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Amid continuing concerns about the increased risk of spreading undiagnosed cancer with morcellation used during laparoscopic hysterectomy and myomectomy procedures, new research suggests that individuals who are only having uterine fibroids removed, keeping the uterus mostly intact, may face less of a risk during the minimally invasive procedure.
Morcellators are medical devices used during laparoscopic surgery to allow the doctors to cut up the uterus or fibroids through a small incision in the abdomen, avoiding the risks associated with traditional or open procedures. The devices have become increasingly popular in recent years during complete hysterectomies and myomectomies, where only the uterine fibroids are removed.
Over the past year, the devices have been largely abandoned within the medical community after it was discovered that many women undergoing a laparoscopic hysterctomy or myomectomy for symptomatic uterine fibroids have undiagnosed cancers hidden within the uterus. For these women, morcellation may rapidly upstage aggressive cancers like leiomyoscarcoma, endometrial stromal sarcoma or other uterine sarcoma.
In a study published this month in the American Journal of Obstetrics and Gynecology (PDF), Italian researchers indicate that the rate of unsuspected cancers found within women who undergo a myomectomy is much less than that found among women who underwent a hysterectomy.
Researchers suggest the different morcellation risks may be because women who have a myomectomy, which often allows a woman to still bear children, are typically younger than those having a hysterectomy
Prior estimates released by the FDA suggest that as many as one out of every 350 women undergoing surgery may have unsuspected sarcoma, leading most experts to avoid using morcellators during any myomectomies or hysterectomies.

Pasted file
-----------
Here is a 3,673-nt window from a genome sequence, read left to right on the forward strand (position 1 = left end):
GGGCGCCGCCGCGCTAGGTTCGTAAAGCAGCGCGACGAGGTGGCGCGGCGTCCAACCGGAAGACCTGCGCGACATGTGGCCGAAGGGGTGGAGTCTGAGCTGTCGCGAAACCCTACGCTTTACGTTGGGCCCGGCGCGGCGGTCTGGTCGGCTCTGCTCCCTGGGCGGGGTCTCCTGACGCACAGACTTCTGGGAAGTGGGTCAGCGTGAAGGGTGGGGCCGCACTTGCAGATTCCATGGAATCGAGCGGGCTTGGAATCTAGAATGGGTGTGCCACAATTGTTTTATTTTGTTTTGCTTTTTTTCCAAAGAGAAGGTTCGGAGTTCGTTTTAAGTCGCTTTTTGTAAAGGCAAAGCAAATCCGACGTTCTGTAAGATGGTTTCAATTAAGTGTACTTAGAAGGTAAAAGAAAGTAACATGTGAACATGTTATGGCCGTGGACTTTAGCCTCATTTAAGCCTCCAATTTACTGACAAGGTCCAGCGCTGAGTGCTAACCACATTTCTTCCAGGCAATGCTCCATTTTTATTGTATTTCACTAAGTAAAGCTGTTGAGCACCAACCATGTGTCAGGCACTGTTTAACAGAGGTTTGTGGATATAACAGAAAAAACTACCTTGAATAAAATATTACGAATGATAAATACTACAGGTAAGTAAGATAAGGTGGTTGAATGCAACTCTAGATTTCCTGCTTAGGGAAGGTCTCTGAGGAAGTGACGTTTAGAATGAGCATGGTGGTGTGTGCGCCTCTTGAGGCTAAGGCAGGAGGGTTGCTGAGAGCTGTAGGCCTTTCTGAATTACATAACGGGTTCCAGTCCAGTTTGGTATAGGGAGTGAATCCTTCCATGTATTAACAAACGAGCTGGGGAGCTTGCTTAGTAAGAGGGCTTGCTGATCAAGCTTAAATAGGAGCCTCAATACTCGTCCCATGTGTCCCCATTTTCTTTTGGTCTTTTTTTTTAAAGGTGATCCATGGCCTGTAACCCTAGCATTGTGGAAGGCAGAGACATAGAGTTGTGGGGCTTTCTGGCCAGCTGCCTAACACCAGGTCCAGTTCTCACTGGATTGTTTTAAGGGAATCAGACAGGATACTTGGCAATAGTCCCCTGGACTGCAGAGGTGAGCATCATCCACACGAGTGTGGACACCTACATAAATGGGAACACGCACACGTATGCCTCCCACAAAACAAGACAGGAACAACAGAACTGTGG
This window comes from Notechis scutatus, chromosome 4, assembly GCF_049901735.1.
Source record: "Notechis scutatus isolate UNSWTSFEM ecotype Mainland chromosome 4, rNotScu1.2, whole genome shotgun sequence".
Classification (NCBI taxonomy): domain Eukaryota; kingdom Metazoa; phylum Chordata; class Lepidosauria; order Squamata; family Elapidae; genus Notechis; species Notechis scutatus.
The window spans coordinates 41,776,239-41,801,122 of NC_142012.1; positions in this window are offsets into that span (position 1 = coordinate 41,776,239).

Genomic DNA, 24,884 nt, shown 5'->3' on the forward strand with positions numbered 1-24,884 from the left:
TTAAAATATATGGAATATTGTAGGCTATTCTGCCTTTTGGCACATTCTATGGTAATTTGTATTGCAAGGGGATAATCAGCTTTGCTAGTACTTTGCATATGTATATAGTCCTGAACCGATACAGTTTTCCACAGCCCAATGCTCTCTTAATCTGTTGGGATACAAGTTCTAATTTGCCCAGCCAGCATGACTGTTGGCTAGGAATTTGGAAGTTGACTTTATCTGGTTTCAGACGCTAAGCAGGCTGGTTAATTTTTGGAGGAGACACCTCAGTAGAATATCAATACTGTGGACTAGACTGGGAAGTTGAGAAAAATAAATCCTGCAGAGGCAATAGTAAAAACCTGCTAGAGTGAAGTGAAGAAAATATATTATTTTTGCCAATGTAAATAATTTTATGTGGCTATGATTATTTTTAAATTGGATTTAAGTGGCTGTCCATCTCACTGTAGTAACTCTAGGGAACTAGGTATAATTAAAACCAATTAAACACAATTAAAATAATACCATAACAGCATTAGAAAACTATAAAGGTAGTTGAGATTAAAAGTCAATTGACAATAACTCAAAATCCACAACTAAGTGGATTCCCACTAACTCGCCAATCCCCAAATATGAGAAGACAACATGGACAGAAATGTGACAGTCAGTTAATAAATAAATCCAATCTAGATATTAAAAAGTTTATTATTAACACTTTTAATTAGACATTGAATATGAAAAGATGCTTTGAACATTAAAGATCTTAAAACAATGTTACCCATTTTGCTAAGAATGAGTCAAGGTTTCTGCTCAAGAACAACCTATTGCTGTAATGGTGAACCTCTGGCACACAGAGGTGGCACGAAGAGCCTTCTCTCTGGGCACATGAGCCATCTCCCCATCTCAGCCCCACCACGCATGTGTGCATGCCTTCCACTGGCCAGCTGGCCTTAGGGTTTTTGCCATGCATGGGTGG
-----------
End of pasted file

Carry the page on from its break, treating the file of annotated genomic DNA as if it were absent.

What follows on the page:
In this latest study, researchers suggest that those estimates are more accurate for women undergoing a hysterectomy than those who receive a myomectomy.
Researchers from Milan looked at a database of laparoscopic myomectomies from January 1999 to December 2013, involving 2,356 women. All of the cases involved fibroids removed with power morcellators. They found one case that resulted in advanced stage leiomyosarcoma, and another involving a smooth muscle tumor of uncertain malignant potential (STUMP). The woman with leiomyosarcoma died four months after her procedure. The STUMP case never developed into cancer and was cancer-free two years after her surgery.
“In our large myomectomy series, the risk of unexpected leiomyosarcoma was less than 1/2000,” the researchers noted. “Including the STUMP case, the proportion of unexpected tumors was below 1/1000, substantially lower than that indicated by the FDA. However, the FDA estimate was based mainly on hysterectomy series, in which the risk of occult leiomyosarcoma should be higher because women are generally older than those undergoing myomectomy.”
The study suggests that the risk of undiagnosed leiomyosarcoma in younger women, who opt for a myomectomy because they can often still have children later in life, is “exceedingly” low.
Morcellation Cancer Lawsuits
There are currently several dozen power morcellator cancer lawsuits pending throughout the federal court system against manufacturers of the devices, alleging that inadequate warnings were provided about the cancer risks for women undergoing a laparoscopic myomectomy or hysterectomy.
As lawyers continue to review and file morcellator cases for women diagnosed with the spread of uterine cancer following a hysterectomy or uterine fibroid removal, it is ultimately expected that several hundred lawsuits will be filed nationwide.
In June, a group of plaintiffs filed a motion to centralize the power morcellator litigation before one judge in the federal court system, which is designed to reduce duplicative discovery into common issues in the cases, avoid conflicting rulings from different courts and the serve the convenience of the witnesses, parties and the judicial system.
Johnson & Johnson’s Ethicon subsidiary, Karl Storz, Richard Wolf Medical and other manufacturers of the controversial devices have opposed the creation of a morcellator MDL, arguing that there are too many different manufacturers and types of devices involved in the cases to justify centralization, and that the lawsuits will be dominated by the individual facts of each case.
The U.S. Judicial Panel on Multidistrict Litigation (JPML) heard oral arguments last week on whether to consolidate the cases. A ruling is expected soon.